How to make fish tacos like a New Orleans native

BY PATSY R. BRUMFIELD – THE SOUTHFACIN’ COOK   

Patsy R. Brumfield The Southfacin' Cook

Patsy R. Brumfield
The Southfacin’ Cook

Happy National Catfish Month! In honor of the beloved mudcat, I made fish tacos – a really fresh, tasty treat.

My son inspired the dish by taking me to a restaurant the other day where we both had some. That’s when I realized the best way to season fish is a spicy rub, not marinade. So, here, I’ve given that a whirl. It hits all the right notes, and if you want to go spicier, have at it!

My daughter-in-law made a nice veggie dish to complement the tacos – chopped zucchini, squash, garlic, black beans, cumin and a store-bought Mexican sauce cooked in an iron skillet.

This fish taco recipe does not disappoint. It’s also a fun entree for a crowd. Give it a try.

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How to make meatloaf like a New Orleans native

BY PATSY R. BRUMFIELD – THE SOUTHFACIN’ COOK   

Patsy R. Brumfield The Southfacin' Cook

Patsy R. Brumfield
The Southfacin’ Cook


I love meatloaf. I didn’t realize for many years that it should be more than shaping a pound of ground meat into a loaf and cooking it for an hour with a little bacon and catsup on top.

Praise the cooking gods that I know better now.

This easy recipe makes two large or four small loaves. It’s great for company and, especially, for leftovers to reheat or make meatloaf sandwiches, a family favorite.

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How to cook cornbread like a New Orleans native

BY PATSY R. BRUMFIELD – THE SOUTHFACIN’ COOK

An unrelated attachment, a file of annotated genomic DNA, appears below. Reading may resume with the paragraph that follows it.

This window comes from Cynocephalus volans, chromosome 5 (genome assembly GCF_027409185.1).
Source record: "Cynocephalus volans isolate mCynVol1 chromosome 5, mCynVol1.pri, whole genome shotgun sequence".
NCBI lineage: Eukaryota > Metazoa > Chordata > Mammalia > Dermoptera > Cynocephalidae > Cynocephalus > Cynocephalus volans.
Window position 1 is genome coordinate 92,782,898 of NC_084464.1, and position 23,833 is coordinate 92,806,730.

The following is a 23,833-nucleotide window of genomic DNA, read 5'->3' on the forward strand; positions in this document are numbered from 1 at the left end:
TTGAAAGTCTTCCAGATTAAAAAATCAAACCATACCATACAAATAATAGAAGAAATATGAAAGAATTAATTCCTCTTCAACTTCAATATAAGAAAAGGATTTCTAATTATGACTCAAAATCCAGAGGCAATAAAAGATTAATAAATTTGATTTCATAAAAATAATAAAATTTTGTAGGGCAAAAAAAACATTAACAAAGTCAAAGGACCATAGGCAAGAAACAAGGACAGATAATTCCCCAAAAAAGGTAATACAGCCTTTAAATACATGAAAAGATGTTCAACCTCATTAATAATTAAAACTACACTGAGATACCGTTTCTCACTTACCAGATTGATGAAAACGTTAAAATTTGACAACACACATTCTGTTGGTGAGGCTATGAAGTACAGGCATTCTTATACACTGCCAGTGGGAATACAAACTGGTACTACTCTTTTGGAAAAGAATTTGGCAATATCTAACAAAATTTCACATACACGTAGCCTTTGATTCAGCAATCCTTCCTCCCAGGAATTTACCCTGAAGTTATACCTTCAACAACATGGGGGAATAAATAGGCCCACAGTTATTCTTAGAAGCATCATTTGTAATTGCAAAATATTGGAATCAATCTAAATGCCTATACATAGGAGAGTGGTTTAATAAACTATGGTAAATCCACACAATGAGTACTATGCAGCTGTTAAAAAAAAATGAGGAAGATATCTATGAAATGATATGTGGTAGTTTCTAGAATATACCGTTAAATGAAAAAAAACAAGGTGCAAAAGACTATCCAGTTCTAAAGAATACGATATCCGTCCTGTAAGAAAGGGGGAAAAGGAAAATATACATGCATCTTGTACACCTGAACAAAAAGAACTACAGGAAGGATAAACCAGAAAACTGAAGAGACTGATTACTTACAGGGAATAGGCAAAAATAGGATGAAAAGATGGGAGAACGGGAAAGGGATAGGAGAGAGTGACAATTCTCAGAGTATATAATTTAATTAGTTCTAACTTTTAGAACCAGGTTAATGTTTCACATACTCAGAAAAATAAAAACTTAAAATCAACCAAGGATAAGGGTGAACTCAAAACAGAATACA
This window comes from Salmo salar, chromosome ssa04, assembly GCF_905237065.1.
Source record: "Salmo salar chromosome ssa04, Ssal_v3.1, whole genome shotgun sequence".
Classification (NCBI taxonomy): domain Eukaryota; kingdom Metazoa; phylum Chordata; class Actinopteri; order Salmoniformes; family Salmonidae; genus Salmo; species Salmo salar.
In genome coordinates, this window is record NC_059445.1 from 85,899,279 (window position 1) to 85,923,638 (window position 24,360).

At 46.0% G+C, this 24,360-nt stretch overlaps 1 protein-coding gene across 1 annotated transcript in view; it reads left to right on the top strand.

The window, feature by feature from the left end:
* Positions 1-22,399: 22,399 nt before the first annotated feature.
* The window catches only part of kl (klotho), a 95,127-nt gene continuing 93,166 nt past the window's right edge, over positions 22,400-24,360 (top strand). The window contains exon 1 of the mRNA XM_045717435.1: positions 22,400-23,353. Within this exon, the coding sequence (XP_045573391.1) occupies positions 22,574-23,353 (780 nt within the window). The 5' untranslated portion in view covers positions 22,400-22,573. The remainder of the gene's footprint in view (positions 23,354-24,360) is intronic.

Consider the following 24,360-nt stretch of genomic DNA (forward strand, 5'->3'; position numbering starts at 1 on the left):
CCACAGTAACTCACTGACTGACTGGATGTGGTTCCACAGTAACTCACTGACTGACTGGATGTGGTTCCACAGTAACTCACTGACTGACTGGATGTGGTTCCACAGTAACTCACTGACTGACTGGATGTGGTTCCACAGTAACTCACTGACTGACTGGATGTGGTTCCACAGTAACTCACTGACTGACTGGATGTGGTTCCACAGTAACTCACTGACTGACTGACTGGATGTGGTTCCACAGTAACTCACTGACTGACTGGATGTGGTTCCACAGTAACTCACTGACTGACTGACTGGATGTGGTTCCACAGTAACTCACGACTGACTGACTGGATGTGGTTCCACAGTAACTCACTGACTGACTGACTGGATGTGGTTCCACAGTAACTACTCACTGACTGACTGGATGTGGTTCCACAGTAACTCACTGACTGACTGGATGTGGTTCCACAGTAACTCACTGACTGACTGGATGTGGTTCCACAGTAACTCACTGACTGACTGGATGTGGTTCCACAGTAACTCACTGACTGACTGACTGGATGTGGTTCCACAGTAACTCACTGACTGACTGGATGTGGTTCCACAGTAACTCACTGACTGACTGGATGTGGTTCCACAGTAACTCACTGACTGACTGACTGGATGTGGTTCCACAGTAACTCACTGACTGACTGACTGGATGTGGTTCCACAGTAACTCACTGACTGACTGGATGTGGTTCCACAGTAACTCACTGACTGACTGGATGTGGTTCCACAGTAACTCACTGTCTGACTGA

Patsy R. Brumfield The Southfacin' Cook

Patsy R. Brumfield
The Southfacin’ Cook

Good “table” cornbread has eluded me, until now.

Sorry, Mama – your recipe works great for Thanksgiving dressing, but I’ve always wanted something lighter so I took the easy way out and used a boxed mix. Frankly, that was cheating and it had the no-no sugar in it.

Thanks to cooking guru, Alton Brown, I’ve found what I’ve been seeking. Also, I substituted buttermilk for regular milk. Use what you’ve got.

Sorry anti-glutenites, this one is not for you. But for everybody else, it’s easy and it’s delicious. I’m so glad to bring it to you.

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How to make baked rosemary chicken like a New Orleans native

BY PATSY R. BRUMFIELD – THE SOUTHFACIN’ COOK   

Patsy R. Brumfield The Southfacin' Cook

Patsy R. Brumfield
The Southfacin’ Cook

I like to spend a lazy weekend cooking up a few things I can have for dinner during the week without having to rush home and start from scratch.

This is one of those recipes – chicken baked in the oven with fresh tomatoes and herbs out of the garden or farmers’ market. It’s also easy to make for company and won’t keep you in the kitchen very long. I’ve dubbed this dish “Chicken Margaret” after my daughter AKA New in NOLA Margaret.

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How to make dill pickles like a New Orleans native

BY PATSY R. BRUMFIELD – THE SOUTHFACIN’ COOK   

Patsy R. Brumfield The Southfacin' Cook

Patsy R. Brumfield
The Southfacin’ Cook

Summertime is about fresh vegetables, especially from the garden or farmers’ market.

My daughter loves dill pickles and I love growing cucumbers in my little garden. But for at least a couple of seasons, I couldn’t find a recipe with the right sour/garlic/dill balance that kept the cucumbers crisp. Finally, success!